EUGENE, Ore. -- Residents already devastated by the Holiday Farm Fire are now facing another hazard. Recent, wet weather brings the potential for landslides.
Josh Roering, a professor at the University of Oregon and expert in landslides and erosion, said when fire tears through a forest, it not only burns vegetation but incinerates organic material, leaving a Teflon-like coating on the ground giving the perfect runway for water.
“That means that the water starts running across the surface rather than going in the ground and then it starts to pick up all that debris that's accumulated,” Roering said.
The rapid flow of water and sediment becomes a debris flow, reaching speeds up to 20 mph.
Roering said debris flows caused the death of nearly two dozen people in California in 2017 after a wildfire in Montecito.
While there have not been any documented landslides within the Holiday Farm Fire yet, Roering said the roots of dead trees will break down in the coming years, and the danger will increase.
“In the several years after fire, the hillslopes tend to be much more prone to this landsliding process. So that's something we're going to be watching for. Not right now, necessarily, but in the years ahead,” Roering said.
The Oregon Department of Transportation said they have heavy machinery ready to clear the roads if a landslide happens. ODOT spokesman Peter Murphy said the state monitors weather reports closely to know if a change in conditions is expected.
“There could be isolated places where there’s incidents of mud across the road, rocks across the road or rockfalls or anything like that, but by and large that has not happened,” Murphy said.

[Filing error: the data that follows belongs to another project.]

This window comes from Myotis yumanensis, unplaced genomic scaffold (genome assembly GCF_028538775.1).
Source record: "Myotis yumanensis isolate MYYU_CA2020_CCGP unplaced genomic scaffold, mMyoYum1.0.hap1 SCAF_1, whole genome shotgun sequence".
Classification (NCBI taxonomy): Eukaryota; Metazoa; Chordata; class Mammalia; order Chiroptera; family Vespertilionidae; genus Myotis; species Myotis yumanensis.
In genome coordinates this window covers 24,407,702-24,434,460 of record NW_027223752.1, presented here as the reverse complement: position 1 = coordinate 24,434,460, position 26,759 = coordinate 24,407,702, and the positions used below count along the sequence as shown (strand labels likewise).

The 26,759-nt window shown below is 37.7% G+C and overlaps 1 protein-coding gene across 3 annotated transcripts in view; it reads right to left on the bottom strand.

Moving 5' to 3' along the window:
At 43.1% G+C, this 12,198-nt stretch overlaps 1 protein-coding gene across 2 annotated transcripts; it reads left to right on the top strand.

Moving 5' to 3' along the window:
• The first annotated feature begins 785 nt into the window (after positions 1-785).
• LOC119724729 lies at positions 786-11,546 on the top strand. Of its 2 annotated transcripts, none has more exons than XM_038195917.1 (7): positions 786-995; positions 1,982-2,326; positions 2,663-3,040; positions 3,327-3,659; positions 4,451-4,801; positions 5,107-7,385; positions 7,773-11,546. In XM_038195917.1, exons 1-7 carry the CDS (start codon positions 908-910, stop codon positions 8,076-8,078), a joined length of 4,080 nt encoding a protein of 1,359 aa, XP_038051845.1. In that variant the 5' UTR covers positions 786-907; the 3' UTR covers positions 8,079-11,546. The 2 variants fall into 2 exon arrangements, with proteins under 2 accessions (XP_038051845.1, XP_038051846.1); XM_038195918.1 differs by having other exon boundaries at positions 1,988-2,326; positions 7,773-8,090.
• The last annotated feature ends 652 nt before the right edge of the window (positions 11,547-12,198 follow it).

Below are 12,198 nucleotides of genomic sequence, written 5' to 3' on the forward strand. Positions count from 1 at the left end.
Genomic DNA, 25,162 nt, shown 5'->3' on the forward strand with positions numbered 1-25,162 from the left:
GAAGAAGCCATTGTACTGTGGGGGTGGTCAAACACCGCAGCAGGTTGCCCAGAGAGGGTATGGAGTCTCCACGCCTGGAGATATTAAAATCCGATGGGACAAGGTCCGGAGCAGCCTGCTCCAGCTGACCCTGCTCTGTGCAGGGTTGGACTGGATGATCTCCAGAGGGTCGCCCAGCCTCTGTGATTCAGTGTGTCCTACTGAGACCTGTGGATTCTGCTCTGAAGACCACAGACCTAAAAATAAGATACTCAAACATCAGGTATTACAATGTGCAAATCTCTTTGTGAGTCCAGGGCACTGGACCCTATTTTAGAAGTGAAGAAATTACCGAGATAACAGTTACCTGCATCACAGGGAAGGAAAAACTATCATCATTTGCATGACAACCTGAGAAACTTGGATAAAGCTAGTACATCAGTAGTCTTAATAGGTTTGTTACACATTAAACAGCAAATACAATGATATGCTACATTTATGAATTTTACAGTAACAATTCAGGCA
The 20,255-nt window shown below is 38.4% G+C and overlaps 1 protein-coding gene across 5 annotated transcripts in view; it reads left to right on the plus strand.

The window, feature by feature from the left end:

Murphy said road graders, tractors and other heavy equipment are staged and ready to go to clean up if necessary.
Joe Moll, Executive Director of the McKenzie River Trust, said residents in the fire’s perimeter are already anxious, and the potential for landslides that could cut them off from the rest of the state is only adding fuel to the fire.
“Anytime the prospect of another big disaster -- whether it’s a landslide or winter flood, on top of what people are experiencing already -- that’s a concern,” Moll said.
Moll said he has heard of recovery centers in Vida, Blue River and McKenzie Bridge preparing supplies of food and water in case a landslide or other event were to cut off access to those communities.
Roering said there is some reason to be optimistic. In the last decade, scientists have learned more about stormy weather and how to predict how much rain will fall.
“We are gaining a much more nuanced understanding of the storms we get here in the Pacific Northwest, and what kinds of rainfall amounts they can deliver,” Roering said.